September 07, 2010 21:39
I've installed this version and previous, I don't understand the heartburn. The install has been straight forward and simple.

Is this a VM for Idiiots post?
September 07, 2010 21:53
Are you joking? Have you been able to get Ubuntu running under VPC with sound, a scrollwheel and 1024 or higher graphics?
September 07, 2010 22:25
Scroll wheel, not a big concern.

Resolution, is a known pain. You can do after a reboot, so not sure what the worry was there.

Sound, sure, I guess. Maybe I got lucky or an update somehow fixed it.

Does MSFT even support Virtual PC as a standalone download? Like everyone else said, just use VMWare (or other free alternatives) and you won't have this hassle. I'm all for MSFT products but come on. This post would have been great years ago. Now, not so much.
September 07, 2010 22:33
Also... Why not just boot from a CD/DVD and install per normal. It is pretty straight forward that way to install. 10.04 might not solve the three problems mentioned, but neither does the post above.
September 07, 2010 22:56
All of those are valid and reasonable solutions. This post exists for one reason: If you google around you'll find hundreds of people who (for whatever reason) can't use those solutions. They have VPC and that's what they've got. This post explains how to solve THAT problem.

Personally, I run Ubuntu in VirtualBox.
September 07, 2010 22:59
Still not sure why you wouldn't pop the disk in and do a straight install. Following the prompts gets you to the same spot as above, no special steps required with sudo, GUIDs etc. etc.
September 07, 2010 23:28
Have you tried this with 10.04? It's changed a LOT, video, audio, etc. It just doesn't work with VPC.
September 08, 2010 4:36
Yes, Virtual PC 2007 boots of a disk and installs without any of the extra steps you go through above.

You can up the resolution after that. Yes it is a pain for that one task, which isn't covered above.

But the extra drive mounting and permission changing seems overly complicated. Unless this is some kind of remove desktop to a VM where you don't have physical access.

Why not just pop in a disk and boot off the Ubuntu install disk? Boom. Done.
September 08, 2010 7:12
I appreciate what you're saying and I'd love for it to be simpler. Have you tried this yourself with 10.04? It just doesn't work when I try it here.
September 08, 2010 23:45
As happy as I was that they updated VP I still prefer VirtualBox, it just works.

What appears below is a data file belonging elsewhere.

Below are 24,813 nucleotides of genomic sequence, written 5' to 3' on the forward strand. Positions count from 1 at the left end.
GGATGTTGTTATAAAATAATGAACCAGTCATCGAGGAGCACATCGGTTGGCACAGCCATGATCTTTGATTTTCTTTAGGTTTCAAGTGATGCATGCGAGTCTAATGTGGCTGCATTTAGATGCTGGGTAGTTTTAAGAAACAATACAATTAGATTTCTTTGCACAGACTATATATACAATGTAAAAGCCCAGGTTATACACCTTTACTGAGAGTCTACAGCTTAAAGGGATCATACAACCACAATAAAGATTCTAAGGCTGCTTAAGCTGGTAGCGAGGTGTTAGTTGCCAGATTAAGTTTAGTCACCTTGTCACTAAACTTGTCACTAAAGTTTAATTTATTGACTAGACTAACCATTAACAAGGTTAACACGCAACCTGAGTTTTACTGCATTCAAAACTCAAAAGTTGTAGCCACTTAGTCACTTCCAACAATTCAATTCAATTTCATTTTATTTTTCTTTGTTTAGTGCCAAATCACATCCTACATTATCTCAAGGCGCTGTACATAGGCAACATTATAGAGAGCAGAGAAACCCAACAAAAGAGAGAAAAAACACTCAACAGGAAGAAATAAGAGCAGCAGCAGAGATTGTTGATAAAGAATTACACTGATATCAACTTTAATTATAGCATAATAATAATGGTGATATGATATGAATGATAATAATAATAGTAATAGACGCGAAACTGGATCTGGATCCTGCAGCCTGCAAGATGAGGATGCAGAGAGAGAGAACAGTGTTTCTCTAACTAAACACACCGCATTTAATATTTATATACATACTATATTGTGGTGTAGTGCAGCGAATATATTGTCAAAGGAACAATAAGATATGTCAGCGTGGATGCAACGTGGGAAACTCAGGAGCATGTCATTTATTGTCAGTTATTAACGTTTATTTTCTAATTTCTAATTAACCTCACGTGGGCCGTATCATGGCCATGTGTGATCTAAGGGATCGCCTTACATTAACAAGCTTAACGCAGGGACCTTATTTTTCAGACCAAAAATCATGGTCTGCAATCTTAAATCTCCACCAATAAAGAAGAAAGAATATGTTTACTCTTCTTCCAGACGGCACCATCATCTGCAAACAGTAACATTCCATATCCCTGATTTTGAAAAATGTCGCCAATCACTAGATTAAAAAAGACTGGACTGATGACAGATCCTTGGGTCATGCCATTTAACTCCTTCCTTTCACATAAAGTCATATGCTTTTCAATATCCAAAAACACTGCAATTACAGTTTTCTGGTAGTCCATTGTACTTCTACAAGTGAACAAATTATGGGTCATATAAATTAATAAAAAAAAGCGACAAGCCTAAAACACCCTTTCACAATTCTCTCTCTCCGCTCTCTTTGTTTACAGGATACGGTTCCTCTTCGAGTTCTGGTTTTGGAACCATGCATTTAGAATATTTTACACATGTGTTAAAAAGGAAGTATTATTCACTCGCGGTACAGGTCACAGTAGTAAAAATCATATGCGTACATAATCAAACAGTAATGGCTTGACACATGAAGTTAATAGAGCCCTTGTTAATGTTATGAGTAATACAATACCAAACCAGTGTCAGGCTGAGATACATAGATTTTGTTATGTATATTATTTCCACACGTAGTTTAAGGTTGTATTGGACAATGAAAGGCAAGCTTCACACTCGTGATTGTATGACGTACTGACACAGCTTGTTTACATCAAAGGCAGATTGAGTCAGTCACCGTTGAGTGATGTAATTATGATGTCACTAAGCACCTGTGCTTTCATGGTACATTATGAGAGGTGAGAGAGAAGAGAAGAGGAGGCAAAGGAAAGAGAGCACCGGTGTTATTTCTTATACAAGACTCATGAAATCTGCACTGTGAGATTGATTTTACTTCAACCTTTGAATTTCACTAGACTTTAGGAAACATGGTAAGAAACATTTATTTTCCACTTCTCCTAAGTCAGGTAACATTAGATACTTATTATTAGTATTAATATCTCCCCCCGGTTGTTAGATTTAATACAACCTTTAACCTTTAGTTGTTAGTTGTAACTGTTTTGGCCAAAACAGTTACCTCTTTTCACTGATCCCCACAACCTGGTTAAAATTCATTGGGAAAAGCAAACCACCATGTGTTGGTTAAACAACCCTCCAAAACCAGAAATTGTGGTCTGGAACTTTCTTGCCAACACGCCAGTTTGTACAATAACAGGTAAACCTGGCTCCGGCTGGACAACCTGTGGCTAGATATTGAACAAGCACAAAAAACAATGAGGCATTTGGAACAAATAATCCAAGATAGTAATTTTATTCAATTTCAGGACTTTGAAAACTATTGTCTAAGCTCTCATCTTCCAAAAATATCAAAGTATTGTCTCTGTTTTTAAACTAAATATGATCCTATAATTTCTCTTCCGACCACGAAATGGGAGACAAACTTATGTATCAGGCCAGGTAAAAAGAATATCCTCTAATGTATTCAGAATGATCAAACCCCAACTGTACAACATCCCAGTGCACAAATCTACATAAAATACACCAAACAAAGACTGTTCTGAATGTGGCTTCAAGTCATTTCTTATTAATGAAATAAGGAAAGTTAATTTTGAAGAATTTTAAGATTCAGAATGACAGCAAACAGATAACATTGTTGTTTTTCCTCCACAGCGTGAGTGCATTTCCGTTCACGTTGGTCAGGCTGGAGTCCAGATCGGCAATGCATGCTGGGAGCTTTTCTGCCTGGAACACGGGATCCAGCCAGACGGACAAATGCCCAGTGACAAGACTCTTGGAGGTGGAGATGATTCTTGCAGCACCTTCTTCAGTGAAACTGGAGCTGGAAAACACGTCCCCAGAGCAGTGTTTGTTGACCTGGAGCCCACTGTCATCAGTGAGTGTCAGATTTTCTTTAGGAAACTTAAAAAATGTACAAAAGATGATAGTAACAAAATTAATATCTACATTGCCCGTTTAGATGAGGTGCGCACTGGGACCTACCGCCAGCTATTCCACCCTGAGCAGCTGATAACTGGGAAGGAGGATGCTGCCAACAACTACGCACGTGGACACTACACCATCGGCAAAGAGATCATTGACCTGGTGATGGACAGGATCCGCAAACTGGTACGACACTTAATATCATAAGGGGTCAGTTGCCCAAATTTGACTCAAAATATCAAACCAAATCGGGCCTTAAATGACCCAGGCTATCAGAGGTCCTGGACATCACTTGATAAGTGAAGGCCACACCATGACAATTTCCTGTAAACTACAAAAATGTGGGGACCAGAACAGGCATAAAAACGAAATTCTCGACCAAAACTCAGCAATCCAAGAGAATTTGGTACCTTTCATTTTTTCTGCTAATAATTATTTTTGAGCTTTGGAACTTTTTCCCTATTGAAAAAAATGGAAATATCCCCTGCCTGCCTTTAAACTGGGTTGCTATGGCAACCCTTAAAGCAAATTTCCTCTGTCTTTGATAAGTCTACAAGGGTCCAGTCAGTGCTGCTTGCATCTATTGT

I am thinking of just installing Ubuntu and running Windows 7 in a virtual machine, but I need Windows for Gaming!
September 13, 2010 5:07
Great guide! I'm sure thousands of us are thankful you took the time to write this up.
September 13, 2010 12:32
10000 Thank you Scott !
September 21, 2010 2:50
I just walked through this process with 10.04, and it worked just fine. I used the ISO for 10.04.1 if that matters, and used the 32 bit version (even though I am running on 64bit Win7).

Good luck!
September 23, 2010 6:20
Solution how to fix the Mouse Problem:

Replace "quiet splash" to "VGA=788 i8042.noloop" in GRUB config and upgrade.

Worked for me. Greetz :)
September 24, 2010 23:45
I used a faster way to make fix permanent:

-I executed Terminal
-cd /
-sudo nano /etc/default/grub
-I replaced 'quiet splash' with 'vga=791'

It worked for me. Is it shorter?
September 29, 2010 17:17
Help! I tried the instructions step-by-step, but after I type " vga=791 noreplace-paravirt", and hit ENTER, I get the following:

BusyBox v1.13.3 (Ubuntu 1:1.13.3-1ubuntu11) built-in shell (ash)
Enter 'help' for a list of built-in commands.

(initramfs) mount: mounting /dev/loop2 on //filesystem.squashfs failed: Input/output error
Can not mount /dev/loop0 (/cdrom/casper/filesystem.squashfs) on //filesystem.squashfs

What do I do????
September 29, 2010 17:58
Ok, update to my previous post. It apparently doesn't like my ISO image, nor CD/DVD drive. I copied it to a USB stick and went from there....
October 03, 2010 12:13
I reached to the point where I was to reboot the VM, but I only saw the Casper message for about half a second before I got an error like this

[ 3103.1######] end_request: I/O error, dev sr0, sector 521###

can anyone help me please.
October 13, 2010 22:17
Thanks for the tutorial. A few months ago I spent a lot of time trying to get Ubuntu 10.4 to work with Virtual PC on Vista with absoluetly no luck and a lot of cussing. It's now working, Yay! OK so second attempt and a few bits were a little fiddly but I'm really not bothered about that now.

And for those of you who never had a problem - why are you writing on a website telling other people yours worked and questioning the tutorial? Lucky you, but your experience and situation is not necessarily the same as everybody elses. And can I have some of your free time please? (minor rant over)

I looked through most of the comments and couldn't see any Vista specifics but the main differences/points I found were...

1) To set up a fixed disk create the virtual machine, then before running it in the settings for that machine...

* select the Hard Disk 1
* start the Virtual Disk Wizard
* create a new fixed disk of an appropriate size somewhere sensible